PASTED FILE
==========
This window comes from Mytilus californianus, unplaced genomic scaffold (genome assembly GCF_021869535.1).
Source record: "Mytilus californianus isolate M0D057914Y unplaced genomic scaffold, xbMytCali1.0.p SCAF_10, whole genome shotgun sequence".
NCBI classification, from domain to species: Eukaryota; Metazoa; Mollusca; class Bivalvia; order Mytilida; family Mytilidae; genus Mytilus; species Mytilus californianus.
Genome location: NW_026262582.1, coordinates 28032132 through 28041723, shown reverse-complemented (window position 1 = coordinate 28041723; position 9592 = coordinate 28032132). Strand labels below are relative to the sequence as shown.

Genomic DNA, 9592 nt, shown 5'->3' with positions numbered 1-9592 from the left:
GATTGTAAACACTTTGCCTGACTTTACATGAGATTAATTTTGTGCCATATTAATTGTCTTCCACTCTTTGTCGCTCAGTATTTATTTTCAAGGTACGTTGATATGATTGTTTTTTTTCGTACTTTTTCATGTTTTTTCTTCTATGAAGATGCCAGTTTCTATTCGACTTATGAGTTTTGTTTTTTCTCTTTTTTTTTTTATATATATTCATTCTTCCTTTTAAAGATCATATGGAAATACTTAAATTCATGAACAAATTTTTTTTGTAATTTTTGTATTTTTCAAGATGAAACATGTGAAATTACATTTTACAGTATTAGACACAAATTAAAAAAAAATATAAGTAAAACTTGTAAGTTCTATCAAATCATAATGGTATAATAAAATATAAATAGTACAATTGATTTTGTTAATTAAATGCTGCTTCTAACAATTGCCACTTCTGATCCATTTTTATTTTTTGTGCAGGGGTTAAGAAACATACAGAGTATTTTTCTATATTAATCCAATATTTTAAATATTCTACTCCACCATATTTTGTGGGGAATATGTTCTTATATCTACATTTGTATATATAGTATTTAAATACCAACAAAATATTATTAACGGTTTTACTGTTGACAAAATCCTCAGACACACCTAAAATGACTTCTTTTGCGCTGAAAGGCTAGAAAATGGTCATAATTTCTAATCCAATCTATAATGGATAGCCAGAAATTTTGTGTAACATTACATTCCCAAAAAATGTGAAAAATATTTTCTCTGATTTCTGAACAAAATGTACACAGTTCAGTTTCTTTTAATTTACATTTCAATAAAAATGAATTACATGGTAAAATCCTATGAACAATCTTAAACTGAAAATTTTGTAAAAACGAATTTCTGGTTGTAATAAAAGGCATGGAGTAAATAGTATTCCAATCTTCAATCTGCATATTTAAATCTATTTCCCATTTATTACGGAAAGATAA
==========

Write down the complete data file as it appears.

This window comes from Mytilus californianus, unplaced genomic scaffold (genome assembly GCF_021869535.1).
Source record: "Mytilus californianus isolate M0D057914Y unplaced genomic scaffold, xbMytCali1.0.p SCAF_10, whole genome shotgun sequence".
NCBI classification, from domain to species: Eukaryota; Metazoa; Mollusca; class Bivalvia; order Mytilida; family Mytilidae; genus Mytilus; species Mytilus californianus.
Genome location: NW_026262582.1, coordinates 28032132 through 28041723, shown reverse-complemented (window position 1 = coordinate 28041723; position 9592 = coordinate 28032132). Strand labels below are relative to the sequence as shown.

Genomic DNA, 9592 nt, shown 5'->3' with positions numbered 1-9592 from the left:
GATTGTAAACACTTTGCCTGACTTTACATGAGATTAATTTTGTGCCATATTAATTGTCTTCCACTCTTTGTCGCTCAGTATTTATTTTCAAGGTACGTTGATATGATTGTTTTTTTTCGTACTTTTTCATGTTTTTTCTTCTATGAAGATGCCAGTTTCTATTCGACTTATGAGTTTTGTTTTTTCTCTTTTTTTTTTTATATATATTCATTCTTCCTTTTAAAGATCATATGGAAATACTTAAATTCATGAACAAATTTTTTTTGTAATTTTTGTATTTTTCAAGATGAAACATGTGAAATTACATTTTACAGTATTAGACACAAATTAAAAAAAAATATAAGTAAAACTTGTAAGTTCTATCAAATCATAATGGTATAATAAAATATAAATAGTACAATTGATTTTGTTAATTAAATGCTGCTTCTAACAATTGCCACTTCTGATCCATTTTTATTTTTTGTGCAGGGGTTAAGAAACATACAGAGTATTTTTCTATATTAATCCAATATTTTAAATATTCTACTCCACCATATTTTGTGGGGAATATGTTCTTATATCTACATTTGTATATATAGTATTTAAATACCAACAAAATATTATTAACGGTTTTACTGTTGACAAAATCCTCAGACACACCTAAAATGACTTCTTTTGCGCTGAAAGGCTAGAAAATGGTCATAATTTCTAATCCAATCTATAATGGATAGCCAGAAATTTTGTGTAACATTACATTCCCAAAAAATGTGAAAAATATTTTCTCTGATTTCTGAACAAAATGTACACAGTTCAGTTTCTTTTAATTTACATTTCAATAAAAATGAATTACATGGTAAAATCCTATGAACAATCTTAAACTGAAAATTTTGTAAAAACGAATTTCTGGTTGTAATAAAAGGCATGGAGTAAATAGTATTCCAATCTTCAATCTGCATATTTAAATCTATTTCCCATTTATTACGGAAAGATAA